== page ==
In its earliest iteration, Recce is only providing maps and data for central London, with San Francisco and New York next in line, but its developers are thinking big. The intention is to extend out to many more cities over the coming months. And, signficantly, to do more besides maps: Recce is also building itself out to be a platform not only for all location-based services but also location-specific games.

Does all of that sound too ambitious? Not if you know a bit more about the people behind the venture. Besides heavy-hitting backers like NEA, Recce is coming to market with an impressive amount of experience behind it: the founders are Ian Hetherington, formerly MD for Sony Playstation (now CEO of eeGeo), and Rian Liebenberg, formerly the engineering director for Google (now COO).

Liebenberg only left Google in September 2011, to join Hetherington in what he fondly calls “scrappy startup life.” But he’s no slouch: when at Google not only did he help build up the company’s entire R&D operation, but he was one of the main people behind the creation of Google Hangouts. “It was my baby,” he told me.

The idea for Recce — which by the way was originally supposed to be called Mapply, until a French company called Mappy called to say “Non!” — came out of what Liebenberg says was an awareness of all the interesting applications out there that are location-based but the challenge of how to use them collectively to their best advantage.

“It’s a problem of discovery,” he says simply. And if you have had to toggle between a number of apps on your phone to figure out the best place to get an ice cream or whatever else in a city you don’t know very well, you probably know what he’s talking about. One app may have the most comprehensive listings, but they’re out of date. Another has outdated user reviews. Another has live reviews but lacks breadth or a link to a decent navigation map. And that’s before looking at some of the more practical uses of a city app: looking for train times or bus arrivals, for example. Recce’s listings and map become like the merged version of all of these. You can use it to find things to do and services near you, bookmark them for future, find your way to them, and tell other people about them.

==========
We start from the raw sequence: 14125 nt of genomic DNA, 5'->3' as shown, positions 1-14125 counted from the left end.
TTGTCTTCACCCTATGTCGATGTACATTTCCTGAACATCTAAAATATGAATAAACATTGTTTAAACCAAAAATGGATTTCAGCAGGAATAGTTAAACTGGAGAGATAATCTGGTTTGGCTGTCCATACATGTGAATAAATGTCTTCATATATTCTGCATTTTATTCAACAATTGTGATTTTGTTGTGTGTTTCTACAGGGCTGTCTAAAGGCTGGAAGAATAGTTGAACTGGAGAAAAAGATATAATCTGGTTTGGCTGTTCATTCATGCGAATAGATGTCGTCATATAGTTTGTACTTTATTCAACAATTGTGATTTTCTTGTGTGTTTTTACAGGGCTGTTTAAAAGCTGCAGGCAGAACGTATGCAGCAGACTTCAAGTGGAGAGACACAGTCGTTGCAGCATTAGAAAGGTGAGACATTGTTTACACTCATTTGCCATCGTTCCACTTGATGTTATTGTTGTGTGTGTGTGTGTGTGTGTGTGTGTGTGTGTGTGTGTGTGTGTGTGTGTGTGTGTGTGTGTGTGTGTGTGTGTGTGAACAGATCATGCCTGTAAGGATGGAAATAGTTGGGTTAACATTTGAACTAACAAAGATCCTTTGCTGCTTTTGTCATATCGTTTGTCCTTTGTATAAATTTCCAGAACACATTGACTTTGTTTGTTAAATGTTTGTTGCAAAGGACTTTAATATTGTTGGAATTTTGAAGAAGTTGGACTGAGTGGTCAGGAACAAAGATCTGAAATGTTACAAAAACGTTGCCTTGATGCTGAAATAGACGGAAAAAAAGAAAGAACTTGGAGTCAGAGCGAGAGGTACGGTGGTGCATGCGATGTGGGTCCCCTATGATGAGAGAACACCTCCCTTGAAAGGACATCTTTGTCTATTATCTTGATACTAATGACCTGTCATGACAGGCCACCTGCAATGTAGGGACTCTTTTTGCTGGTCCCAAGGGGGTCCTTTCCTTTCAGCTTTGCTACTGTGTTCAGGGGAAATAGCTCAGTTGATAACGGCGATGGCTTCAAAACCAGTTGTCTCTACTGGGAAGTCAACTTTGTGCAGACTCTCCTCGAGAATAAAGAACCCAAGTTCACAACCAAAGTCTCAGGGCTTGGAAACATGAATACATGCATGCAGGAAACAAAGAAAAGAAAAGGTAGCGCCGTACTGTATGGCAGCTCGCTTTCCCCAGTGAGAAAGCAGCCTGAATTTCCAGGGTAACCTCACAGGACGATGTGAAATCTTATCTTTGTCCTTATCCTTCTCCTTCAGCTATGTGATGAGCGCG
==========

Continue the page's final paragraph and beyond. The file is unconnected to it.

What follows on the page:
The app works in real time, but it also has an offline mode, which stores the latest update on your tablet or smartphone. In a handy tweak, Recce will tell you how many minutes since it was last updated — useful for time-sensitive listings like transportation or cinema information.

There are other features on Recce that make it an engaging and exciting product to use. There is the quick and fun process of navigating your way around a city — using your finger you can zoom in and out of locations, and walk around buildings, and collapse them if there are too many in your way to get a good perspective — features that may really come into their own in Recce’s games-platform strategy.

And the fact that you can use it as a client to update sites like Twitter gives it currency beyond just using it as a way mine existing data; it becomes a data generator in its own right. It seems to provide a potentially neat complement to what Twitter, for example, is doing in fact with its advertising push: the fact that every tweet from Recce is location-specific could make it an attractive platform for Twitter advertising focused on specific locations.

As for that ad part… this is probably where the company will be looking for its first revenues since Recce is launching totally free to use. The ads will likely come in the form of badges and promotions for particular locations on the map — for example Starbucks putting in its own branded badges on its city locations. The company has already spoken to a number of major brands about getting involved in this way, although Liebenberg says that this is not an area that Recce is pursuing for now. The goal, he says, is to keep building up its maps and user base, making Recce a richer place to live.


Recce, A Rich, Interactive Map That’s Also A Gaming Platform, Launches With $4M From NEA